Plaintiff's first cause of action alleges a breach of the oral contracts between Plaintiff and Defendant made during the telephone conversations. Id. ¶ 42-55. The second cause of action alleges breach of the implied contract created based upon the parties' previous conduct of approving services for patients insured by Defendant through these same telephone conversations. Id. ¶¶ 56-67. Plaintiff's third cause of action alleges breach of contract for reimbursement of medical expenses based on the rights assigned to Plaintiff by the patients. Id. ¶¶ 68-80. Plaintiff's fourth cause of action alleges breach of the covenant of good faith and fair dealing arising from the implied contract created "and/or" the assignment of benefits. Id. ¶¶ 81-92. Plaintiff's fifth cause of action alleges promissory fraud based on the oral representations made to Plaintiff during the telephone conversations. Id. ¶¶ 93-105. Plaintiff's sixth cause of action alleges unjust enrichment. Plaintiff contends that it conferred a tangible economic benefit on Defendant by rendering services to patients who pay policy premiums to Defendant. Id. ¶¶ 106-112. Plaintiff's seventh cause of action alleges unfair business practices under Cal. Bus. & Prof. Code §17200, et. seq., for failing to make the promised payments to Plaintiff. Id. ¶¶ 113-120. Plaintiff's eighth cause of action seeks declaratory relief through a ruling that the "usual and customary" rate for the services Plaintiff provided is the one that Plaintiff has requested. Id. ¶¶ 121-125.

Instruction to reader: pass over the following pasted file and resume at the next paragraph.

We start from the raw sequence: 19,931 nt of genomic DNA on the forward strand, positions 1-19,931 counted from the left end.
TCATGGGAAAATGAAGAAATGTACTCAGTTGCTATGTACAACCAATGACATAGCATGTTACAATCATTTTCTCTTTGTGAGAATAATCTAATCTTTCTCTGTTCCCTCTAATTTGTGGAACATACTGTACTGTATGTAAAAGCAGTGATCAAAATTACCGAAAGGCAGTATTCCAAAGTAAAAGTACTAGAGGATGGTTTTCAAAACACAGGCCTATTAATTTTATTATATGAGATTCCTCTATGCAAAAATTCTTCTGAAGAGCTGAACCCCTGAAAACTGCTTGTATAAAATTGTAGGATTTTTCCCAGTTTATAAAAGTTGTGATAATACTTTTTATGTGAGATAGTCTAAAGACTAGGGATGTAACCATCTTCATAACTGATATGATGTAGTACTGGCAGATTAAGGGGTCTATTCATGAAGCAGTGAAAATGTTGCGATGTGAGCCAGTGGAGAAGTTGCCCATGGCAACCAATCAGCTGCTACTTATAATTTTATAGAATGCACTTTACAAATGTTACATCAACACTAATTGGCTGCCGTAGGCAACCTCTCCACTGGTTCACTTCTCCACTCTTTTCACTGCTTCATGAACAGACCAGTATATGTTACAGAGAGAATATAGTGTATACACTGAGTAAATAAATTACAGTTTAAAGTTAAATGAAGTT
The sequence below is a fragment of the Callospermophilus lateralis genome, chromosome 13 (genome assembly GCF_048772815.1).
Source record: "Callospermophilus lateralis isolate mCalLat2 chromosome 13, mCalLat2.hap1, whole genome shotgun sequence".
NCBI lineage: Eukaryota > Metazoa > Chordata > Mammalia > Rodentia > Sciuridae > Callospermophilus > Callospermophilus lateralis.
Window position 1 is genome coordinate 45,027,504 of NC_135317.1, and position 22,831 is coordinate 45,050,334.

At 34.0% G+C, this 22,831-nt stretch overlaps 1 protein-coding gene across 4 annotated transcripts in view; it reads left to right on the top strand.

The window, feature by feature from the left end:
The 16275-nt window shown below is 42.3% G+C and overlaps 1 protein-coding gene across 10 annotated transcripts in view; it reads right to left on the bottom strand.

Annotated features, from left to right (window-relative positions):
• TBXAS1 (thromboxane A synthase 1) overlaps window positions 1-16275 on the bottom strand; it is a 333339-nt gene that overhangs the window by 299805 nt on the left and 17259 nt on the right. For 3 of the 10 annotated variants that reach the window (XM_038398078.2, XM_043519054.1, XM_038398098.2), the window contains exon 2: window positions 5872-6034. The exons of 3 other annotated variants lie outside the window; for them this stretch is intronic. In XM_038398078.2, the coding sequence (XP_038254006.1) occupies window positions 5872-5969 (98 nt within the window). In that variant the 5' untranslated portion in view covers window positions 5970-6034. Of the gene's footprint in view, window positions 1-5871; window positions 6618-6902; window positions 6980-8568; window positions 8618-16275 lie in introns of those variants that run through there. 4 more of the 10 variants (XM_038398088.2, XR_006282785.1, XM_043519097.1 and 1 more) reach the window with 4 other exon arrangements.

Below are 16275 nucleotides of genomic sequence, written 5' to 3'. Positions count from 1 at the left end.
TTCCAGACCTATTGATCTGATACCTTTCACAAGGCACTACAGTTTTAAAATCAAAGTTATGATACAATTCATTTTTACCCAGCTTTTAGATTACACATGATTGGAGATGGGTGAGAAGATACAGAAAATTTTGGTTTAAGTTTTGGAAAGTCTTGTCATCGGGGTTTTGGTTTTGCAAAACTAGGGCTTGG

III. Procedural Background

Plaintiff originally filed this action in the Los Angeles County Superior Court on October 1, 2013. Defendant filed a demurrer. Id. ¶ 2. On April 17, 2014, Superior Court Judge Hiroshige sustained the demurrer as to the complaint, with leave to amend. Id. ¶ 5. On April 28, 2014 Plaintiff filed its FAC, in which it added three new causes of action. Id. ¶ 6. Defendant removed the action on May 8, 2014, based 28 U.S.C. § 1331. It contends that Plaintiff's third cause of action arises under, and is completely preempted by, ERISA. Id.

IV. Analysis

A. Legal Standard

1. Preemption under ERISA